The United Nations is expected to hold discussions this week over a possible international inquiry into last month's assassination of former Lebanese Prime Minister Rafik Hariri. Mr. Hariri was killed in a massive bomb explosion in Beirut and his death sparked a political crisis in Lebanon and has put the government on the defensive.
The news has not been good for Lebanon's government. A U.N. report on Mr. Hariri's death accused it of negligence and of bungling and possibly even manipulating the subsequent investigation. The release of a videotape did not help. It was reportedly taken at the time of the explosion and shows a white van driving slowly by the site just before Mr. Hariri's convoy was blown up. Lebanese authorities apparently never followed up on that information.
Lebanon has not had a real working government since massive street protest, sparked by the Hariri killing, forced the fall of Prime Minister Omar Karame's cabinet. And, he has not formed a new one since then.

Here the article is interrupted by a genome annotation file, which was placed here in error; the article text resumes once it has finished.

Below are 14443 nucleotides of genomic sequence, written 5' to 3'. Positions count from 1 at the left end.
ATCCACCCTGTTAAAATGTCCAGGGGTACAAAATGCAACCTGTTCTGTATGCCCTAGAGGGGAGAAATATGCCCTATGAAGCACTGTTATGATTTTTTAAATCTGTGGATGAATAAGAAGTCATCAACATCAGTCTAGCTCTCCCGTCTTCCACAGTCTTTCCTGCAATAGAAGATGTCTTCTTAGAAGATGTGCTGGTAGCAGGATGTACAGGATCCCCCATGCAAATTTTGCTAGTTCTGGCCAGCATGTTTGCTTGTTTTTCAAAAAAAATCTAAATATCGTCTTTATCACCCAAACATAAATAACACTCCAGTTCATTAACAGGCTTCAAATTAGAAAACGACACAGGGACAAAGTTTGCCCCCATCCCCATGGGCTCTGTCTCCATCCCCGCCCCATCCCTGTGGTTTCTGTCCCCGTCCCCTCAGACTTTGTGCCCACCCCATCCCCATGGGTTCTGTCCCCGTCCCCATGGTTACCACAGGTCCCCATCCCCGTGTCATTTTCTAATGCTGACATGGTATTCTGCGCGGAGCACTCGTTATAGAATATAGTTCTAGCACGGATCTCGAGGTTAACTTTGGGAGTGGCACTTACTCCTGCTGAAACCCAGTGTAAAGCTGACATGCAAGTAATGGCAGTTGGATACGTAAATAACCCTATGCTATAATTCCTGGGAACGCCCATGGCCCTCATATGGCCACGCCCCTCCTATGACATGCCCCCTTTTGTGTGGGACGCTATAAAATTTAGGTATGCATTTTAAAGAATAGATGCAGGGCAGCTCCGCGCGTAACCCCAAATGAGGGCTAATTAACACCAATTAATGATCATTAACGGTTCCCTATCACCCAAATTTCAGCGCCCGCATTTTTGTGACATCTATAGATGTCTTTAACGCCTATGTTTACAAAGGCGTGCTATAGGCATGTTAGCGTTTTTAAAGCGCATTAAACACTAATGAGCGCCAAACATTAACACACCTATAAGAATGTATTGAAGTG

Then, there were three bombings within a week in predominantly Christian neighborhoods of Beirut. Opposition politicians and many Lebanese say they are devised to inflame sectarian tensions.
Senior U.S. envoy to Lebanon, David Satterfield has expressed American condemnation of the bombings and says the aim of the attacks is clear. "They are aimed directly at the people of Lebanon and I think the people of Lebanon are confident in their ability to proceed in a manner that tells those responsible they will not be frightened," he said.
The bombings have put Beirut residents on edge and many Lebanese blame Syria and pro-Syrian Lebanese authorities.
Pro-Syrian President Emile Lahoud has called for an end to violence and for unity. He has also agreed to an international investigation into Mr. Hariri's killing - a main opposition demand.
But with growing opposition and international pressure, Mr. Lahoud is likely to lose what many see as his main backers and protectors - Syria. Syrian troops are slowly withdrawing from Lebanon, but many Lebanese fear Syrian intelligence agents and their supporters inside Lebanon could continue to try to foment violence.